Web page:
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Common Admits To Seeking Therapy For His Addiction To Love

Common Admits To Seeking Therapy For His Addiction To Love

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Having too much of anything can end up being a bad thing, but is that true when it comes to love? As we grow into responsible adults, we're taught to eat, drink, and spend in moderation, but when it comes to relationships, we tend to unapologetically and recklessly indulge to no end; and despite popular belief, this fact doesn't just apply to women. According to Common in his recent interview with The Breakfast Club, men can be love addicts too.


The rapper recently released a memoir, Let Love Have The Last Word, detailing both the physical and emotional traumas that he's faced in his life, including but not limited to emotional abuse and molestation. Like many black men in America, Common had been burdened with unsurmountable psychological damage that he knew could only be fixed from the inside-out.

After acknowledging his need to seek professional help, the rapper was confronted with some previously unknown truths about himself. In the interview, Common opened up about a former addiction, one that unlike most people, wasn't dependent on illegal substances or alcohol. Common explained that his drug of choice was love. He told the TBC hosts that he wasn't even aware of his unhealthy habit until his therapist brought it to his attention.

"The pattern I found myself in—and my therapist broke it down—was the feeling of being in love and that honeymoon period. I was addicted to that feeling."

The 47-year-old rapper clarified that his dependency wasn't on sex, but on the intense emotional connection that he had built with former partners. Common explained that he was able to find a temporary fix in each new woman he had fallen for, but his rock bottom came when it was time to do the real work in a relationship. He explained:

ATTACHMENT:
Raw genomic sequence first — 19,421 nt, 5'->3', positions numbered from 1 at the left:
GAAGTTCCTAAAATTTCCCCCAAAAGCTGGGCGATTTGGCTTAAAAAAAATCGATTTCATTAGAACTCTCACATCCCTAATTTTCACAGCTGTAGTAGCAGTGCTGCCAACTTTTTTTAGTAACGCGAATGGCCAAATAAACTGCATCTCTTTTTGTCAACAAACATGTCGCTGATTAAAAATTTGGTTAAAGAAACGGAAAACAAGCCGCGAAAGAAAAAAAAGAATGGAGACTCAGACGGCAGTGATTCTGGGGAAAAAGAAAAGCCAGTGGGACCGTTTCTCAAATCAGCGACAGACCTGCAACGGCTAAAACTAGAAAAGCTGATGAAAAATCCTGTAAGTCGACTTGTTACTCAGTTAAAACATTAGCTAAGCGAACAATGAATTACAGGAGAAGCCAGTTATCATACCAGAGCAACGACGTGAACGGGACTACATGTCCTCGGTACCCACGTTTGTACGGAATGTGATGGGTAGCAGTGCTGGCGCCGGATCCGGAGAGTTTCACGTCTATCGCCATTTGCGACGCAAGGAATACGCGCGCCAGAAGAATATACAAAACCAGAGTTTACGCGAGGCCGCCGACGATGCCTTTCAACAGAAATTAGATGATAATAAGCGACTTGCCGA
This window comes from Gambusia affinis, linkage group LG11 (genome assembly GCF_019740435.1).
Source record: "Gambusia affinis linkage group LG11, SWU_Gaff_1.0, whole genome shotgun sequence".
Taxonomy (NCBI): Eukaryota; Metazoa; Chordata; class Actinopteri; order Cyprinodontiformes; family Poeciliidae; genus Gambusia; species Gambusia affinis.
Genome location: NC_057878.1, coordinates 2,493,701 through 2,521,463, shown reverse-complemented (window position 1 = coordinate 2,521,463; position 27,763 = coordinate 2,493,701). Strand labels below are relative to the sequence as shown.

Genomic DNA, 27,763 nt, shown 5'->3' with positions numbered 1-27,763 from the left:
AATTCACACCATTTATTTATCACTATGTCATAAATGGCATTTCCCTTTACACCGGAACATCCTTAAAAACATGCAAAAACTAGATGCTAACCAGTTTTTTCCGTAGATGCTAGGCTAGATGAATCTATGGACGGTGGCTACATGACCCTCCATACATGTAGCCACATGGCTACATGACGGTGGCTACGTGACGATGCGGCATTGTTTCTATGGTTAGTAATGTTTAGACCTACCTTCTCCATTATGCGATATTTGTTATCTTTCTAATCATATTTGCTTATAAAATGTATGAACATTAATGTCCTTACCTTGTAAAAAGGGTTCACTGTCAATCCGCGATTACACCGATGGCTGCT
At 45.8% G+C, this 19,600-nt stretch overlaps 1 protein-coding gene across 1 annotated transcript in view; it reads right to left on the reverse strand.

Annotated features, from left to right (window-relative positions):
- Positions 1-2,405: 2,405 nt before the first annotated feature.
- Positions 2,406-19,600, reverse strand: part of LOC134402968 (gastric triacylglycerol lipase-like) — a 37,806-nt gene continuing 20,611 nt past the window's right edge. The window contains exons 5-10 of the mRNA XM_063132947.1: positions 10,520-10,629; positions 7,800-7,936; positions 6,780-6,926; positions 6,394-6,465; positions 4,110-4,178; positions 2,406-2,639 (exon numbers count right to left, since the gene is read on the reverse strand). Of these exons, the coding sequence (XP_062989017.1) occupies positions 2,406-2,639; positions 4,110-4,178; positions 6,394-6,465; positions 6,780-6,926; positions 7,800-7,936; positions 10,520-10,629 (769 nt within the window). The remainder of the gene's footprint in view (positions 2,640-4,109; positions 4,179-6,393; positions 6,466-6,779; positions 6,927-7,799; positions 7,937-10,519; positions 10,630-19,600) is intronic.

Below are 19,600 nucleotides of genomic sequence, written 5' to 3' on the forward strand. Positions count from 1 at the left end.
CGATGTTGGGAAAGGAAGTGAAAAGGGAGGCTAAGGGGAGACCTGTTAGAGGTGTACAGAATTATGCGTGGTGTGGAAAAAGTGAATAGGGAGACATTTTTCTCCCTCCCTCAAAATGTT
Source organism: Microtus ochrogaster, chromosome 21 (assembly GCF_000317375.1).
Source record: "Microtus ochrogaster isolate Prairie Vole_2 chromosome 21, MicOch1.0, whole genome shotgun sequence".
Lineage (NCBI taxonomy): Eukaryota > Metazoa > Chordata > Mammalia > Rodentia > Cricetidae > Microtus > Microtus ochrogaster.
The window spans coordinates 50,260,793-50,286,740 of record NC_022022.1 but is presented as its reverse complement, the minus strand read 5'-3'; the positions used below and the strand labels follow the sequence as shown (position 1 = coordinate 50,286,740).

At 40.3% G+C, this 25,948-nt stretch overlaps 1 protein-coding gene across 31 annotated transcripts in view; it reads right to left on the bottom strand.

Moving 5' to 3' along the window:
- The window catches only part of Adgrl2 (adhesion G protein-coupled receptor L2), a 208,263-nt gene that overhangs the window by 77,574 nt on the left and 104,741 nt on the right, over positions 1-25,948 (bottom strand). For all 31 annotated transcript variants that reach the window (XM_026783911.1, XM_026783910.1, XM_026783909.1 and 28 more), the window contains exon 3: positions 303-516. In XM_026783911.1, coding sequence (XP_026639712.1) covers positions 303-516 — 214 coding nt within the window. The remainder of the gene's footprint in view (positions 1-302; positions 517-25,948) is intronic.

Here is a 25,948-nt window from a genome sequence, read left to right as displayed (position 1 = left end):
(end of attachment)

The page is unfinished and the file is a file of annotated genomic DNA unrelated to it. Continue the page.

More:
"When that feeling would go away and the real part of the relationships came, I was like, 'OK. Do I want this or not?' I wasn't ready to do the work."

The Chicago native said that his affinity to love and leave wasn't because he didn't care about the women he had fallen for, but more so because he wasn't willing to be introspective and acknowledge his own faults.

"I obviously care for the person, but when things got tough and it was time to work through stuff, I wasn't willing to work through it."

In the past, Common had a very public relationship and equally public split from political commentator, Angela Rye. While they both have been tight-lipped about the split, they claim to remain friends and were recently seen at the Potter's House Dallas enjoying a sermon from T.D. Jakes side-by-side in the pews but you didn't hear it from me.

Getty Images

According to Common, he's currently "dating" and hoping to finally break free of his pattern of strictly conditional love. He even got some advice from fellow Chicago native, Michelle Obama on how to snag a true gem. Our forever First Lady explained to the rapper that perfection can tend to be our worst enemy:

"She said basically that sometimes when you're looking for the right person, you're not always looking for perfection because you're not perfect. You gotta be able to look at someone and see all the great qualities and the things that you may not have; you allow them to be who they are."

If you're looking to slide into Common's DMs and shoot your shot, he told Stephen Colbert that a woman has to have these qualifications to make the cut:

"I love people who are caring, loving, just openhearted. I like intelligent but fun people. I like people who treat other people well. And I like a woman who challenges me, who challenges me to grow. She helps me to grow and I help her to grow. We support each other and we can go out and do good in the world and have fun. Have a good glass of wine."

Sounds a lot like our girl Angela to me, but I digress.

Check out Common's full interview with The Breakfast Club below!

Common On Finding Love, Forgiveness, Relationship Advice From Michelle Obama + His New Bookwww.youtube.com

Featured image by Getty Images.

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Because truth be told, Black women are more than worthy of having a love that is built on mutual respect and admiration. A love that is honey sweet and radiates a light that rivals the sun. A love that is a steadying calming force that doesn’t bring confusion or anxiety. Black women deserve a love that is worthy of the prize that we are.

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